Should you dive into liquid CDs?


At Bankrate we strive to help you make smarter financial decisions. While we adhere to strict , this post may contain references to products from our partners. Here’s an explanation for

Liquid certificates of deposit can seem very appealing, but they’re not for everyone.

Yes, these CDs do offer one tempting advantage: no-penalty withdrawals. Traditional CDs typically sock you with early-withdrawal fees if you need money before the maturity date arrives.

But the “gotcha” for liquid CDs is that terms, conditions and rates for them vary widely. They have no penalties, but only if you abide by preset withdrawal limits or amounts. And their lower rates mean that you sacrifice yield for more flexibility.

Liquid CDs are a marketing strategy. They’re never attractive enough to recommend.

Banks determine when you can take your first penalty-free liquid CD withdrawal, says Brad Levin, president of Legacy Wealth Partners in Woodland Hills, California. The upshot: If you buy one of these CDs, read the small print and follow the bank’s rules or you may trigger hefty early withdrawal fees that wipe out earnings. You usually have to wait about 7 days before you can make any withdrawal.

RATE SEARCH: Compare rates today on 2-, 3- and 5-year CDs.

Not good in emergencies

The dilemma is that you need cash you can access if you need it. Having more than 6 months’ worth of emergency funds on hand is important, says Greg McBride, CFA, chief financial analyst at

Having more than 6 months’ worth of emergency funds on hand is important.

“Especially if your circumstances have changed, such as a job or relationship (change),” he says. “But cash can be a drag on returns.”

That’s why McBride favors other liquid, top-yielding investments such as bank savings accounts or money markets that are insured by the Federal Deposit Insurance Corp.

RATE SEARCH: Compare CD rates on Bankrate.

But understand that money market mutual funds offered by brokers aren’t FDIC-insured. “Use them for putting money into the market at a moment’s notice,” McBride says. “They’re not a permanent parking place.”

Other drawbacks of liquid CDs

Liquid CDs aren’t as fluid as they sound. Why not? They may tie up your money for at least a week after you open the CD. There also may be maximum and minimum withdrawal limits.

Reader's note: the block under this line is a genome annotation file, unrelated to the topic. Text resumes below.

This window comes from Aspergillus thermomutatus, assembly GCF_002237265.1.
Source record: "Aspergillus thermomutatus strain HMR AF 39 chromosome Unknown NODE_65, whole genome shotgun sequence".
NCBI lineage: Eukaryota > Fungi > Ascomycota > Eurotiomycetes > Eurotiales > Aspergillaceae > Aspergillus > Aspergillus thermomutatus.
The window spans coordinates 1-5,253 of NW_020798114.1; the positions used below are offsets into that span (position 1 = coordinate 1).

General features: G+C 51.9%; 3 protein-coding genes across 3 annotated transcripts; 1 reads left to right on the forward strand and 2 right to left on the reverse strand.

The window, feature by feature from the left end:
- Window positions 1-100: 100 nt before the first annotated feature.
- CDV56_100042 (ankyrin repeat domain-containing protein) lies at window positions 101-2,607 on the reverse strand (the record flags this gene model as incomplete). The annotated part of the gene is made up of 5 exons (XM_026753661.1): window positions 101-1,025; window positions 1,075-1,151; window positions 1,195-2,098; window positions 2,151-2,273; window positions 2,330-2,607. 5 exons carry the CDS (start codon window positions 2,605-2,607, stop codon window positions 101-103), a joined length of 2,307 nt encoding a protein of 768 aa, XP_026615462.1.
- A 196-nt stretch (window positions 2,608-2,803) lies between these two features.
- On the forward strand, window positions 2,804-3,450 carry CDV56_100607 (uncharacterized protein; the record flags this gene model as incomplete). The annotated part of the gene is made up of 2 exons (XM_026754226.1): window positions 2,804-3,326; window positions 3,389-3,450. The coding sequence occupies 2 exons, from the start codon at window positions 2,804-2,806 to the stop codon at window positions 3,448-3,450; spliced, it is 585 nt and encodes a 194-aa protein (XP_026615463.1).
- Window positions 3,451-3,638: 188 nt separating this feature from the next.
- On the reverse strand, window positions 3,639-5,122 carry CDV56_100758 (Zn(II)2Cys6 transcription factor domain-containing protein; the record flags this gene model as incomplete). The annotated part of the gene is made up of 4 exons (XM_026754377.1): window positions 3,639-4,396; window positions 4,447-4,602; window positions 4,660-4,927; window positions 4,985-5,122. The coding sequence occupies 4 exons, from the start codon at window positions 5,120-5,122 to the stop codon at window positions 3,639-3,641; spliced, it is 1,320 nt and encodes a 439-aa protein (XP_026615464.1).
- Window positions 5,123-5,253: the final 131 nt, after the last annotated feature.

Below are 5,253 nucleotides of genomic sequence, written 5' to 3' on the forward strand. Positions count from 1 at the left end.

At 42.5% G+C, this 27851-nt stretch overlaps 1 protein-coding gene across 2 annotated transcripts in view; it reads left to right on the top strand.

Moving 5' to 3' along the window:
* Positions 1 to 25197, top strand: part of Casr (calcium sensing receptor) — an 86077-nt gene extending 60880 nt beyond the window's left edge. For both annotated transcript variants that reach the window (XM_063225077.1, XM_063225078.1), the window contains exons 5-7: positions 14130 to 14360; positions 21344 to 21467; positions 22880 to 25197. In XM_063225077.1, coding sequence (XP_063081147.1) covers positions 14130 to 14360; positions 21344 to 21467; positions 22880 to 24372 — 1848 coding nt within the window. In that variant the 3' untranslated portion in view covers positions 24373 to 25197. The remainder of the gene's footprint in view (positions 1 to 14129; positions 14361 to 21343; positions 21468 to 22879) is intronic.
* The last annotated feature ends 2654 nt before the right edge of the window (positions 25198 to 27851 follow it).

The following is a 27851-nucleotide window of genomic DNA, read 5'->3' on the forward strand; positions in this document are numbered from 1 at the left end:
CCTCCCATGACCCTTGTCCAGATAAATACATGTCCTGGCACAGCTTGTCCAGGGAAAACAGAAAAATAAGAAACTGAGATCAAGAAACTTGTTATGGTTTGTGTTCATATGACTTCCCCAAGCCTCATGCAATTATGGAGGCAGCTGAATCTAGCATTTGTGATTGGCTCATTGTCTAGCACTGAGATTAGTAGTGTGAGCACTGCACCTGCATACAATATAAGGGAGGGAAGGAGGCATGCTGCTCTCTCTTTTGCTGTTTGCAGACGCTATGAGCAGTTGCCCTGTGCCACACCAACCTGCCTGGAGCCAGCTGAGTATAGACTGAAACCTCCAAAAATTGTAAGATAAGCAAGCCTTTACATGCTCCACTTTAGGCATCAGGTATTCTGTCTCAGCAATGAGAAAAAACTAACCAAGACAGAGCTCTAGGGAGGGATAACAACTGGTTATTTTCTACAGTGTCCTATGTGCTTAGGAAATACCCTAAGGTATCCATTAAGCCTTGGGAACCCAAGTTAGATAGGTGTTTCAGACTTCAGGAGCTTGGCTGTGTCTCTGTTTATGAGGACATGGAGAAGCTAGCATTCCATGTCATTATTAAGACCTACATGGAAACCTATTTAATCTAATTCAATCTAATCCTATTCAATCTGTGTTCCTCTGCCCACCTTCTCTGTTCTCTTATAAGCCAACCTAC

Consider these downsides to liquid CDs before putting your money into them.

Liquid CD downsides
Withdrawal limits

“Terms vary widely,” McBride says. Some liquid CDs limit your withdrawals to once a year, others to once or twice during the CD’s term.

For example, San Francisco-based First Republic Bank’s liquid CD restricts withdrawals to 7 calendar days apart, or you’ll be slapped with early-withdrawal fees. In Boston and Philadelphia, TD Bank’s 12-month liquid CD allows you only one penalty-free withdrawal per term.

Larger minimum investments Unlike plain-vanilla CDs, liquid CD versions sometimes have higher minimums. For example, you may need to invest at least $10,000. If your CD dips below that amount, you’ll pay early withdrawal fees.
Lower interest rates Liquid CDs that mature in less than one year have vastly inferior yields compared to top yields on savings or money market deposits, McBride says. And with long-term CDs, how much are you willing to give up for the flexibility

Weighing your options

While the early withdrawal penalty is a risk with traditional CDs, short-term CDs — such as those with 6-month maturities — might be a good investment option for those considering liquid CDs.

Meanwhile, interest checking and money market accounts and can have more appealing rates. “And, you sacrifice nothing in terms of liquidity,” McBride says. That’s why it pays to shop around, since there’s a lot of competition for your money.

Not only are many money market accounts easy to access, but they also throw in check writing.

“Liquid CDs are a marketing strategy,” Levin concludes. “They’re never attractive enough to recommend.”

RATE SEARCH: Compare money market rates in your area.